Controlled alternating copolymerisation of maleic anhydride and electron donating monomers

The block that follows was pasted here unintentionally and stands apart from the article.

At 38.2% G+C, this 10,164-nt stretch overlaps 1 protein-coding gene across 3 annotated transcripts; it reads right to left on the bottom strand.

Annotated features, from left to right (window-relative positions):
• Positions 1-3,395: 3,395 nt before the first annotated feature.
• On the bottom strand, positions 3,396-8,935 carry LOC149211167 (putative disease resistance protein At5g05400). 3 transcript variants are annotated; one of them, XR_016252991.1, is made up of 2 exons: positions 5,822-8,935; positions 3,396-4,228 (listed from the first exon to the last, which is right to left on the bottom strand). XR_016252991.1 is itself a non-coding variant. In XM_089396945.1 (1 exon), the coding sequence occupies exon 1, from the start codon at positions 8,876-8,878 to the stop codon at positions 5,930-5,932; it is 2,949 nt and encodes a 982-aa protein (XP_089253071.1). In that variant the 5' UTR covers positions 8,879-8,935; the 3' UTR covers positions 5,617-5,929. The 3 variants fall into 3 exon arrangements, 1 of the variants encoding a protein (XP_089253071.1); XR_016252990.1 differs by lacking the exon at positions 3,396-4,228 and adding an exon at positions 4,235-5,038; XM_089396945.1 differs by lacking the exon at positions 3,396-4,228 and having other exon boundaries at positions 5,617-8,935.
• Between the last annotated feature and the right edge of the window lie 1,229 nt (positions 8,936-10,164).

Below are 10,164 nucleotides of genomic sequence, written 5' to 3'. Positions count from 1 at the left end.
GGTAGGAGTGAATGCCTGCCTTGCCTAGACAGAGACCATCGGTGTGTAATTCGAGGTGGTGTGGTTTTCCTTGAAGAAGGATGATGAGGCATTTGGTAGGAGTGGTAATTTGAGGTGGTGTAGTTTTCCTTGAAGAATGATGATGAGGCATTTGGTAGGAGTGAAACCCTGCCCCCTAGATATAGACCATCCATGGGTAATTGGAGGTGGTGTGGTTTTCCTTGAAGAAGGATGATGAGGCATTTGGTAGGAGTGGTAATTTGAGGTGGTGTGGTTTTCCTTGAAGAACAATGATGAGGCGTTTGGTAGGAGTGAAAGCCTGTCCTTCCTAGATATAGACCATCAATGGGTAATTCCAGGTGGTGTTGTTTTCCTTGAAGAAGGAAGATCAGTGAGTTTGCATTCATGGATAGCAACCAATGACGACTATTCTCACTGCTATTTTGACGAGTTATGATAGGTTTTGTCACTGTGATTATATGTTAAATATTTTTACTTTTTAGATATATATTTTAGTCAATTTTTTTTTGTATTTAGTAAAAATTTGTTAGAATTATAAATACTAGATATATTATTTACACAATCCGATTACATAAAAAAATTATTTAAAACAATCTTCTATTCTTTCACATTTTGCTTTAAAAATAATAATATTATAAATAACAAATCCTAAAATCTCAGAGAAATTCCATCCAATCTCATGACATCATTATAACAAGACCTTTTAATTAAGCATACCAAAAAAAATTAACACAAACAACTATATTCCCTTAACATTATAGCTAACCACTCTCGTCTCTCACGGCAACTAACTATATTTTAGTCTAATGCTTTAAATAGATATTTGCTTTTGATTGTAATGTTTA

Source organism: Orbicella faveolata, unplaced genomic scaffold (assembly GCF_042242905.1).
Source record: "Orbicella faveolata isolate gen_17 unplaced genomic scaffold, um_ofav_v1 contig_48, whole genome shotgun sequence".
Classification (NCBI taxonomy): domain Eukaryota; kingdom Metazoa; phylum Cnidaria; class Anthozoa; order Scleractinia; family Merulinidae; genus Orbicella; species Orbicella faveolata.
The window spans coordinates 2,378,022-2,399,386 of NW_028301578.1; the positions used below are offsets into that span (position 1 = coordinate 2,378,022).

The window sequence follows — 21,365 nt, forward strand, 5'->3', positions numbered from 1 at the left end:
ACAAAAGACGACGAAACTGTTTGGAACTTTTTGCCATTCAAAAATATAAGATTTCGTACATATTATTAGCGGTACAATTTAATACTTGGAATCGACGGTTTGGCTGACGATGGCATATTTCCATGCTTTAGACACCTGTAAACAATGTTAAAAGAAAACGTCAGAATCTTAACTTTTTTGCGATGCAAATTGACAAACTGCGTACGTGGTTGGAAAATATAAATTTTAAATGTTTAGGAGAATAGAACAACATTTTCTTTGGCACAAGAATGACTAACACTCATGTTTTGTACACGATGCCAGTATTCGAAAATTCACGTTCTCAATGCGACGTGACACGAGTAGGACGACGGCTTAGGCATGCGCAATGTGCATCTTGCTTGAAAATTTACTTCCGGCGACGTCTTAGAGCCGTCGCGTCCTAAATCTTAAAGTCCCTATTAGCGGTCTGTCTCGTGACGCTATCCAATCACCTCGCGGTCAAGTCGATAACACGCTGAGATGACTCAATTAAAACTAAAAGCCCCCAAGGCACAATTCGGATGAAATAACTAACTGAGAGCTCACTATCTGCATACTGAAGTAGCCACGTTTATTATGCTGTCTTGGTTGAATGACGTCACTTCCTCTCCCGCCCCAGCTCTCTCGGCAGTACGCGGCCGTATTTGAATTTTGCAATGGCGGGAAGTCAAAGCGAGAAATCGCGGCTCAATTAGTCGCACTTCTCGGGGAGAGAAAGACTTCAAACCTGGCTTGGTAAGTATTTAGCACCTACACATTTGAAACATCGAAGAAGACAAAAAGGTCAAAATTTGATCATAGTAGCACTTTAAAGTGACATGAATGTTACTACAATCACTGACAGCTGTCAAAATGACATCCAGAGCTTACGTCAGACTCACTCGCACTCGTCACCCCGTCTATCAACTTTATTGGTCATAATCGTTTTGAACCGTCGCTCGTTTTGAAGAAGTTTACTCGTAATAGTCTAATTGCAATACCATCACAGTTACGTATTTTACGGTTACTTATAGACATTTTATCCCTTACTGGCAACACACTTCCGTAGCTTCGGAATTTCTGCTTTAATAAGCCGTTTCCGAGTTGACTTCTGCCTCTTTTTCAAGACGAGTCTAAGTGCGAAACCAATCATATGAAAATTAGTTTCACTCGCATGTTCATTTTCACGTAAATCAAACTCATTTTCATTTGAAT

Maleic anhydride (MA) is a strong electron acceptor and so homopolymerises with difficulty. Copolymerisations with electron donor monomers are however facile. Free-radical and controlled radical polymerisation (CRP) techniques have been used to probe the structure and mechanism of MA alternating copolymers. Conventional free-radical polymerisation was used to synthesise poly (octadecene -alt- MA) (PODMA). Molar masses ranging from 4,000 g morl to 61,000 g morl were successfully prepared by variation of polymerisation conditions. Molar mass characterisation was by size exclusion chromatography (SEC) and dilute solution viscometry. Calculation of monomer reactivity ratios revealed PODMA to have a strictly alternating structure. NMR analysis indicated that PODMA had 100% trans stereochemistry and the initiation and termination mechanisms were elucidated. The optimised copolymerisation was scaled up from gram to kilo scale, providing an important precursor for high performance crankcase oil dispersants. MA has proved to be a challenging monomer for CRP. Reverse addition fragmentation transfer (RAFf) copolymerisation was used to copolymerise MA with styrene (St) monomers. Kinetic studies indicated controlled copolymerisation and living characteristics were observed such as predetermined molar mass, narrow molar mass distribution and chain extension to form novel block copolymers. The RAFT mechanism and its effectiveness in producing controlled copolymers incorporating MA are discussed.